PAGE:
The Lightning Project

The ongoing saga of the PNG Lightning Maroon Clownfish Breeding Project

Browsing Posts tagged New Life Spectrum

Yes, when you’re not actively rearing any spawns (due to a planned fishroom redesign) tracking them seems to fall out of priority rather quickly.  That said, it’s a habit I should stick to, even if it makes for rather mundane blog updates!  Gotta record the data.

Wednesday, June 24th, the F1 Lightning X Lightning pair spawned, putting down what is now their 14th spawn.  For whatever reason, they’re taking a slower incubation period…most of the eggs hatched 7 days later, the following Wednesday night, July 1st going into today.  Roughly 1/3 of the nest remains…and presumably will hatch tonight.  I should point out that the pair is currently receiving no foods other than Spectrum’s Thera A, and has been on such a diet for quite a while.  I’m pretty impressed with the nests I’m seeing from fish eating only pellet foods!

The F0 (wild) Lightning Maroon and White Stripe spawned this week again, spawning on Tuesday, June 30th.  Based on my records this is their 59th spawn. Crazy to think about.

First, a bit of mythbusting – someone, somewhere, started some rumor that I had lost one or both of my lightning maroon clownfish pairs.  I heard about this from multiple people in early February, but never could pin down the source. Simply put, nothing could be further from the truth.  That said, there hasn’t been any production as of late…here’s why:

So nothing has been going on with the original Wild Lightning X White Stripe pair…they’re just sitting in their tank, not breeding.  I’m trying to figure out why, and here’s what I can come up with. First, when I put all the fish in the fishroom on a prophylactic course of Spectrum’s Ick-Sheild pellet, a Chloroquin-laced food, it shut down ALL my breeding pairs.  That said, most of my breeder pairs have returned to breeding…except the Lightning pair.  They had a few bad clutches and then just stopped.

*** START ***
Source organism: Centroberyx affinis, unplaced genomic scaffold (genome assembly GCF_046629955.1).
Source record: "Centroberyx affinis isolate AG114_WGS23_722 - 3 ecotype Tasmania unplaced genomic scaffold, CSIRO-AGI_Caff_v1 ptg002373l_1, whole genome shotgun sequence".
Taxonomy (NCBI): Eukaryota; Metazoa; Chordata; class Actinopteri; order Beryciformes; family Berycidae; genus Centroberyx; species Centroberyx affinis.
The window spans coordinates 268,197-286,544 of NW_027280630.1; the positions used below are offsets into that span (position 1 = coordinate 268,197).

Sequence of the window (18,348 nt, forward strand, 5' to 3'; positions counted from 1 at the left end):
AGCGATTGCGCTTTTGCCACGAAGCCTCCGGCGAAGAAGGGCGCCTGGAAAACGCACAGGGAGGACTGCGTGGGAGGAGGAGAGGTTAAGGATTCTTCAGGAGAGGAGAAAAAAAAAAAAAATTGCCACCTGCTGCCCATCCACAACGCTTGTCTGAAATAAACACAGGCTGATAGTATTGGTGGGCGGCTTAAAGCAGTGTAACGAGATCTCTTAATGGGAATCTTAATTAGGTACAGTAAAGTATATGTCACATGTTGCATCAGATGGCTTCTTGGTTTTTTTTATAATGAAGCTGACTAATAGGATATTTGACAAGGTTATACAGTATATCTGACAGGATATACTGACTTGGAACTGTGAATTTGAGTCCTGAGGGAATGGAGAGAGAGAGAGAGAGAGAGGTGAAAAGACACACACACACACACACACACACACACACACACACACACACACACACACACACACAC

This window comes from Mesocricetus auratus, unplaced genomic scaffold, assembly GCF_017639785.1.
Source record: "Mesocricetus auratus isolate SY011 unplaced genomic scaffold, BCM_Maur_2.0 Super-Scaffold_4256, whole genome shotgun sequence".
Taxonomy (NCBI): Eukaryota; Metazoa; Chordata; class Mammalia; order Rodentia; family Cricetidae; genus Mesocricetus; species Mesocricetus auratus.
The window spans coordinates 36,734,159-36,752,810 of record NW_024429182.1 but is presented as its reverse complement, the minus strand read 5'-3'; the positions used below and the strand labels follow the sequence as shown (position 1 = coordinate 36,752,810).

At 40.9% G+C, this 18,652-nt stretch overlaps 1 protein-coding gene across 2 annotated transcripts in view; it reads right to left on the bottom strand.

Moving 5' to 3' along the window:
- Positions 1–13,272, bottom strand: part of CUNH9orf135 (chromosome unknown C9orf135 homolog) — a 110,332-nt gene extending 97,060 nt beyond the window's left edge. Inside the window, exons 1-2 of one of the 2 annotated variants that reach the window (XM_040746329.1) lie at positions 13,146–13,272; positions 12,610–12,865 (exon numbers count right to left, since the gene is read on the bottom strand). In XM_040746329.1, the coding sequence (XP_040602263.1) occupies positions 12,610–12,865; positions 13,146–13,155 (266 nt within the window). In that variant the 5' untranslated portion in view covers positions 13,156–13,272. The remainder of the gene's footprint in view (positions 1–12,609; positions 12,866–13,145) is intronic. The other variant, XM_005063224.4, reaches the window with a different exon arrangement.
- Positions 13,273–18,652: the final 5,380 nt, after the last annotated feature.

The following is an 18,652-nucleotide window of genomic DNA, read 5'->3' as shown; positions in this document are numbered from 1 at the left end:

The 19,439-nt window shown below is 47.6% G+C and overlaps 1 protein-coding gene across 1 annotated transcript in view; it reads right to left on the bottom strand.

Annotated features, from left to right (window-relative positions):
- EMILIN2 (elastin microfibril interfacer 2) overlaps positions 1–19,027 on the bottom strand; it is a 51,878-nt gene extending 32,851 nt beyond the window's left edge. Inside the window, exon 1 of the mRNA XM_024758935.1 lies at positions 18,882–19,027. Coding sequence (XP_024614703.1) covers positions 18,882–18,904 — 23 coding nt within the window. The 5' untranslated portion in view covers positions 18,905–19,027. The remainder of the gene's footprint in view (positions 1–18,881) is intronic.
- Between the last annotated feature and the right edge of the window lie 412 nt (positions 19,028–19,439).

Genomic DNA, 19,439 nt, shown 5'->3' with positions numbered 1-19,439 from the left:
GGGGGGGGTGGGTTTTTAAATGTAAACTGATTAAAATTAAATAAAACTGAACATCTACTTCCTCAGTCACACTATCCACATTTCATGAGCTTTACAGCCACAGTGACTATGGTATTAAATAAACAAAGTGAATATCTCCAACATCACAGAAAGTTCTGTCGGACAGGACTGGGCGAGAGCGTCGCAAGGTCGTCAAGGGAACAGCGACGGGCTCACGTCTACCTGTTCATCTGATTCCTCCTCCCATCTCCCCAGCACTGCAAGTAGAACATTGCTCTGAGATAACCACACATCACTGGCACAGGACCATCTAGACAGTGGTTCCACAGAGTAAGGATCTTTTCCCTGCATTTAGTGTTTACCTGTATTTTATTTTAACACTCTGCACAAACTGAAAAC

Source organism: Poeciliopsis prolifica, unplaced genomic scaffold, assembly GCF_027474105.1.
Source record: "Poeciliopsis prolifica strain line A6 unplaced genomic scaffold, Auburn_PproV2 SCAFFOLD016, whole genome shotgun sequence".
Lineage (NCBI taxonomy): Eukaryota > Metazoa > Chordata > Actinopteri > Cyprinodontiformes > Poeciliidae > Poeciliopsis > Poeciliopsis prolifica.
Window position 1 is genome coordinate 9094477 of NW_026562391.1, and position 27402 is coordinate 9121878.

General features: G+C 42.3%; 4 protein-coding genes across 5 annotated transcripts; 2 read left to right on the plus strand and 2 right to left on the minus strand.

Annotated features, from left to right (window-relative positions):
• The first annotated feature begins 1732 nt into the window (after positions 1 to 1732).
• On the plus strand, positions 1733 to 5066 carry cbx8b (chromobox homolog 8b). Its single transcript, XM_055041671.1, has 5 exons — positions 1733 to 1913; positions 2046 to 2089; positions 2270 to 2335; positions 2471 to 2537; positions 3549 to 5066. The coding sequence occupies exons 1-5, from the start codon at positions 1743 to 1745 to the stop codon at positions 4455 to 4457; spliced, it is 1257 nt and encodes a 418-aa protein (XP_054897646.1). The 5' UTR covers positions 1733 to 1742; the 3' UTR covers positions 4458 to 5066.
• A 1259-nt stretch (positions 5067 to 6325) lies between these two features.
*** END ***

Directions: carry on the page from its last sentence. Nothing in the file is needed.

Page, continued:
Next, I had run out of their normal staple diet, Spectrum Thera-A.  So the fish were switched over primarily to feeds like Ocean Nutrition’s Formula One and Formula Two pellet as the daily staple.  Could a dietary switch account for failing spawns?  Perhaps.

Additionally, I noted tank temperatures were slightly down.  Instead of running around 80-82F, they look more like the 78F range lately.  I’m not exactly sure why this is, as I haven’t changed my room temperature nor have I adjusted their heater in any way.  Unless…unless their heater has failed and the tank is now just going down closer to the fishroom ambient temp.  I’ll have to investigate this.

Finally though, I noticed that my lights are coming on very late in the day; so I think my photoperiod is messed up and might be shorter on the tank. In fact, that seems like a logical explanation; we’re in winter, so ambient light cycles are reduced, and the length of day may be reduced as well.  In short, I may have to restore a longer photoperiod, restore warmer temps, ramp up foods and feedings, and hopefully see the pair return to active spawning.  But perhaps it’s good to give the fish a “winter break”…constant spawning certainly must take a toll on our marine fishes.